Wednesday, January 11, 2017

Rend your heart?

Rend your heart and not your garments, return to the LORD your God. For he is gracious and compassionate, slow to anger and abounding in love, and he relents from sending calamity. - Joel 2:13 (niv)

I have probably read this verse dozens of times. Yet, this last time I came across it, I was inspired to make a drawing based upon its imagery. So l looked up the word rend for a more specific definition, since it's not a commonly used word these days, and I wanted to make sure I portrayed it right as well. Only to be quite surprised that my presumed understanding of the word was nowhere close to the actual definition. While I am sure there are plenty of people who know that rend means to tear or rip without looking it up. I bring it up now to reveal that more knowledge, and understanding can find its way to us anytime, and in a variety of unexpected ways. 

Needles to say, the imagery was far more intense than I realized. Not to mention it refers to an action that I was familiar with, but hadn't tied to this verse before. The Hebrew practice of tearing ones clothes in frustration, the most famous Biblical example being Caiphus during the trial of Jesus. (Matt. 26:65)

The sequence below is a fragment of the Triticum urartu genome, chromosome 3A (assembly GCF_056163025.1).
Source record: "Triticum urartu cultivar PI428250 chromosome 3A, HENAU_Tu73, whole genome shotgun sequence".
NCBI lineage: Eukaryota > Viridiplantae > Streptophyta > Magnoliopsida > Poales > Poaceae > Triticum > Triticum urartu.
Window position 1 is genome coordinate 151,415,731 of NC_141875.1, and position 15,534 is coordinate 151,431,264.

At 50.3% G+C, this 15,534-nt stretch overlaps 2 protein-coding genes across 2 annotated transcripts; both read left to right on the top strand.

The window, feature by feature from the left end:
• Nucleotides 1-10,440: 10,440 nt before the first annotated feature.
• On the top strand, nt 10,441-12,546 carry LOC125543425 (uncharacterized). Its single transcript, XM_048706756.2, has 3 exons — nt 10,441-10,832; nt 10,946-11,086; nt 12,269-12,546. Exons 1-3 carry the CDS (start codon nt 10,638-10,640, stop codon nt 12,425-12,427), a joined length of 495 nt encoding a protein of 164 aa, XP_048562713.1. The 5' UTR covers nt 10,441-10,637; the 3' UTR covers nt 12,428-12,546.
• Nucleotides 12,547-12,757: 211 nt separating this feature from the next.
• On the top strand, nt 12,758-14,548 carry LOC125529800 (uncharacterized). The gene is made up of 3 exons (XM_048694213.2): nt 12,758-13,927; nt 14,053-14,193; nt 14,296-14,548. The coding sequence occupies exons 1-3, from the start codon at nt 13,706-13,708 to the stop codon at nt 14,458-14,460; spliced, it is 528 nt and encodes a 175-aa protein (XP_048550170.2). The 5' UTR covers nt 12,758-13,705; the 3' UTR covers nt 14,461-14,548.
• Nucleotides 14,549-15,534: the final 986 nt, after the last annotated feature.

Which makes this verse something the church should consider during these rather-frustrating times. What this verse indicates is a far cry from what we actually see being practiced by many in their frustrations. Things like sulking, complaining, blaming, or criticizing people. 

Rather it speaks of owning our mistakes, and allowing our brokenness to be evident before all, including God. Since it is often through our brokenness that God finds his way back in. But that won't happen if we are being over-protective of our wounds, or whitewashing ourself with false joy.

So the take away should be, when we're frustrated, look to the one thing you have the most power to change, yourself. Rather than throw it in someone else's face as garment renders did. Look also to the one person best equipped to reveal the truth behind your heartache to you, God. Don't be like Caiphus who refused to own his brokenness and blamed someone else, for his frustration. By relying only on himself rather than seek God's wisdom. Yet claiming to be doing God's work, when in reality he was only protecting his authority. A man despite all his knowledge of scripture, lacked the insight to see truth staring him in the face. 

a man revealing his brokenness to Jesus
click to enlarge